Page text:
Taproot. The long-awaited Bitcoin update

On November 14, the Bitcoin network underwent one of the largest updates in its history – a significant step for the future of the network, which was met with a broad consensus from the community.

While according to Coinmarketrate.com Other blockchain networks, such as Ethereum and Polkadot, are frequently updated to experiment with the latest innovations in cryptography and blockchain research, changes to the Bitcoin protocol require a notoriously long and difficult process to obtain consensus. The last Bitcoin update was SegWit four years ago, which actualizes the importance of Taproot.

Why did the network need an update?

Until now, the main benefit of Bitcoin has been that it has been a peer-to-peer, decentralized payment system and a store of value. Relatively speaking, this is a rather limited set of functions: the latest generation of blockchains is equipped with the ability to work with smart contracts, which is becoming increasingly important due to the rapid development of dApps and DeFi. Since this has already become an industry standard, Bitcoin needed to be updated to keep up with an emerging market that is constantly demanding more.

The Bitcoin network has also faced quite serious scalability issues. Simply put, it could not process large volumes of transactions due to the peculiarities of the network. Let’s look into this a little bit.

When users send or receive payments online, each piece of Bitcoin comes with its own script. These scripts become publicly available data on the Bitcoin network, greatly cluttering it up, as well as showing the world confidential information about your funds. If we consider that this process occurs with every user of the Bitcoin network, it is easy to understand how the scaling problem arose.

So what is Taproot?

Updating Taproot means increasing the level of privacy, security and scalability of the network, and also opens up new opportunities for future developments.

It significantly reduces the amount of transaction data storage on the Bitcoin network: it allows you to use more complex smart contracts, and also makes scaling more achievable. Moreover, it increases the confidentiality of transactions by showing them in a standard format on a public blockchain.

Lightning Network users and wallets with multiple signatures are examples of contracts that will immediately benefit from increased privacy and cheaper transactions.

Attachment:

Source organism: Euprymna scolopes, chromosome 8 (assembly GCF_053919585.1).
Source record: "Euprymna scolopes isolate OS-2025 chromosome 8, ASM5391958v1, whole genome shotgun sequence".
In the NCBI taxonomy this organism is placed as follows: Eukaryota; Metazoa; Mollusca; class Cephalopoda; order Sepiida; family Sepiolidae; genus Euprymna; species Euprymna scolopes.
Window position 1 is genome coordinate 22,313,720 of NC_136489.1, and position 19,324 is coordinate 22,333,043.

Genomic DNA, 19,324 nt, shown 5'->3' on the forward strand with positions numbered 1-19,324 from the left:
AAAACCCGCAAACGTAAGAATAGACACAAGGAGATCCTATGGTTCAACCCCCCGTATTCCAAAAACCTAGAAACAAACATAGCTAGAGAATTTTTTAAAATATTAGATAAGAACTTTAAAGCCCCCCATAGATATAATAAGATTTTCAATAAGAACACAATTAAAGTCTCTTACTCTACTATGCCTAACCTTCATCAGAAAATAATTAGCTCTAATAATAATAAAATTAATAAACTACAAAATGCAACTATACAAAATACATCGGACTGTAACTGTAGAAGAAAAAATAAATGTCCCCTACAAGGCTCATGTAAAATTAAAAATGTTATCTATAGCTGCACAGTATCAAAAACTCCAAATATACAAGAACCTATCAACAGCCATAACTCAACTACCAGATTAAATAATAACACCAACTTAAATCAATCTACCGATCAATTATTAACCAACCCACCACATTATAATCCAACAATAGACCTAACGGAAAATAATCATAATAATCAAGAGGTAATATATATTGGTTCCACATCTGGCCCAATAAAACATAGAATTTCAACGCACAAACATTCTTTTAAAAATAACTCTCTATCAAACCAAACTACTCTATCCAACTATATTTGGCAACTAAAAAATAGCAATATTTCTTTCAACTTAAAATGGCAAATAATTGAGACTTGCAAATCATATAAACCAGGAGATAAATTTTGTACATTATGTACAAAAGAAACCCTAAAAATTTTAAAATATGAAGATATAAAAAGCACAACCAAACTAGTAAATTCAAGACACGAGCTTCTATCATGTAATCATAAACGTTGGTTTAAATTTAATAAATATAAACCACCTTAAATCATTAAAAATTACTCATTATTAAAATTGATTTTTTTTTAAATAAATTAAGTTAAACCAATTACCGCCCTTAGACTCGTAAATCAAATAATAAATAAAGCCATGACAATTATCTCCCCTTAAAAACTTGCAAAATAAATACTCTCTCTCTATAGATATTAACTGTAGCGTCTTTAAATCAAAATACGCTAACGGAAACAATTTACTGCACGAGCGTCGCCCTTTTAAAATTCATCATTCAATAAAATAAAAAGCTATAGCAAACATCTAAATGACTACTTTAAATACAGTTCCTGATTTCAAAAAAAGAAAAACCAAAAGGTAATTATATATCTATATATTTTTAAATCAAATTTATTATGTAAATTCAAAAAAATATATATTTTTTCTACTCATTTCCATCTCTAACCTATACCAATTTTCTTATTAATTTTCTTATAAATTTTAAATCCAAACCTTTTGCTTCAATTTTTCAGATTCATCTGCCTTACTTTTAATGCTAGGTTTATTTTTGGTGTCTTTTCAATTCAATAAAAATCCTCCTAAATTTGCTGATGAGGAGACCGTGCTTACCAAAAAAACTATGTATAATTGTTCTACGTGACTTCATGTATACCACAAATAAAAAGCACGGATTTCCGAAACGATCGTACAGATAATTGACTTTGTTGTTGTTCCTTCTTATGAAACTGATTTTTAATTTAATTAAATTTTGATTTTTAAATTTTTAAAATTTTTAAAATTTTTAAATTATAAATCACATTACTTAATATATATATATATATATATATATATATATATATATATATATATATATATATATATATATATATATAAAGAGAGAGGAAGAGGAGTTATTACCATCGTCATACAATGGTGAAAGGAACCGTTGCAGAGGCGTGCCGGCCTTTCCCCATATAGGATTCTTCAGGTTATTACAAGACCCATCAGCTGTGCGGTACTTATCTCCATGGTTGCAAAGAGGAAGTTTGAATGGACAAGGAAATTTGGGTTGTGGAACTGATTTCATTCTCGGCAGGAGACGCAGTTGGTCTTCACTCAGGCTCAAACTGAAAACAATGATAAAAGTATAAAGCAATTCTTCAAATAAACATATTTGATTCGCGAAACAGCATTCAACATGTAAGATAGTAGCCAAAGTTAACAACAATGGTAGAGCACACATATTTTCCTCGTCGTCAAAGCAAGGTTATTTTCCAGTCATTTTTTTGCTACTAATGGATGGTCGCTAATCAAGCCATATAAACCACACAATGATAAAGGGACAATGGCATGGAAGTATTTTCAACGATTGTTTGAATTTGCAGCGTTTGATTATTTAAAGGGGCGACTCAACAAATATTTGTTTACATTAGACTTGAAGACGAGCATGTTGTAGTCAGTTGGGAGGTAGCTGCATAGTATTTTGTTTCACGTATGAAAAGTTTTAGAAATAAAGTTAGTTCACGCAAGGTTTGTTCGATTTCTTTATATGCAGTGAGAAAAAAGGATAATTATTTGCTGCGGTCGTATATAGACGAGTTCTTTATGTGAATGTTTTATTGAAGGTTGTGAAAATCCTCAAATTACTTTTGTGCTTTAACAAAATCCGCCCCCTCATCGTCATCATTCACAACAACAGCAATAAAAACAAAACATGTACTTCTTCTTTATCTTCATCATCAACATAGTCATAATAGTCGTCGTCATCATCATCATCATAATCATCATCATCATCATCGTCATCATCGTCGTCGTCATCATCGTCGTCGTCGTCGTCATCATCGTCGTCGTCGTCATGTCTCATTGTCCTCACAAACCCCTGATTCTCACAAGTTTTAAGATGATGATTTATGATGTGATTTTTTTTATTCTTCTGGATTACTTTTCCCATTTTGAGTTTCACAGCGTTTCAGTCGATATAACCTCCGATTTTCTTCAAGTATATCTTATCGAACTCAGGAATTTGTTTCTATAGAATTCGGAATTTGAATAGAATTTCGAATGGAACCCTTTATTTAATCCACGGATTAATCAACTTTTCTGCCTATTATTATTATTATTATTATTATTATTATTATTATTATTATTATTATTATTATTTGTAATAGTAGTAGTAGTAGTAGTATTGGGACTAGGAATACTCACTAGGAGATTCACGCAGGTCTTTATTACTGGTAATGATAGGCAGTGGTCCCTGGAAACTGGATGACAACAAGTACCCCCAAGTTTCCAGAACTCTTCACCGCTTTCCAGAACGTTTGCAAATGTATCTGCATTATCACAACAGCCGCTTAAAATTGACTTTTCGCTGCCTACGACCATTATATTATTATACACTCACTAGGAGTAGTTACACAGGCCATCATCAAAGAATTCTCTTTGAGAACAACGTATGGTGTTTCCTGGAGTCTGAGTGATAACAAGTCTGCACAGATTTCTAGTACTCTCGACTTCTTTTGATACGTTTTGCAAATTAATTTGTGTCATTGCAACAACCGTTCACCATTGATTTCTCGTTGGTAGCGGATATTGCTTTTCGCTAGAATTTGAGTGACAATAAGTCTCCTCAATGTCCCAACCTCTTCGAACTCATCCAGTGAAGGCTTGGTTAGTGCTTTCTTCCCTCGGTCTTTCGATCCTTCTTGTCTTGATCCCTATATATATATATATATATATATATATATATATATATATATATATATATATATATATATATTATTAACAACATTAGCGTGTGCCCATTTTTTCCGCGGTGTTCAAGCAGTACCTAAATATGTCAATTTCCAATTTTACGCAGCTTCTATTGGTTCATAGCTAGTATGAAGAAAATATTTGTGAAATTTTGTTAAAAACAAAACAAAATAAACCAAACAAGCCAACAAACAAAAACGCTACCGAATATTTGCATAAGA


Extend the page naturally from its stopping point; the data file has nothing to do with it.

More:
Key components of the update

Despite its name, Taproot is not a simple one-stop solution to all Bitcoin problems. Rather, the update consists of several components that will work in unison to raise the VTS network to a new height, which is a huge event for the entire blockchain community.

Let’s look at each of the most important components of Taproot to get the full picture.

Schnorr signatures

To begin with, Schnorr Signatures is a new form of transaction signatures in the blockchain, which provides increased security, lower fees and flexible multisig. When a block receives a transaction, it is always accompanied by a signature. Signatures ensure that transactions cannot be altered in any way.

The unique property of Schnorr signatures allows several parties to jointly create one signature that is not inferior to the signature of each of the participating parties. So instead of three signatures: “Alice signed this, Bob signed that, and while Charlie figured out what to sign, everyone stopped wanting to make a transaction,” Schnorr’s signature may read: “Alice, Bob and Charlie signed this.” And that’s it!  This property is called signature aggregation, and provides a better, more private and efficient way to store coins together (wallets with multiple signatures).

Schnorr signatures also have a unique feature that speeds up the entire Bitcoin network, adding scalability to its list of advantages. While ECDSA signatures should be checked one at a time, Schnorr signatures provide a more efficient process in which many signatures are checked at once, which requires significantly less calculations than when checking each of them individually.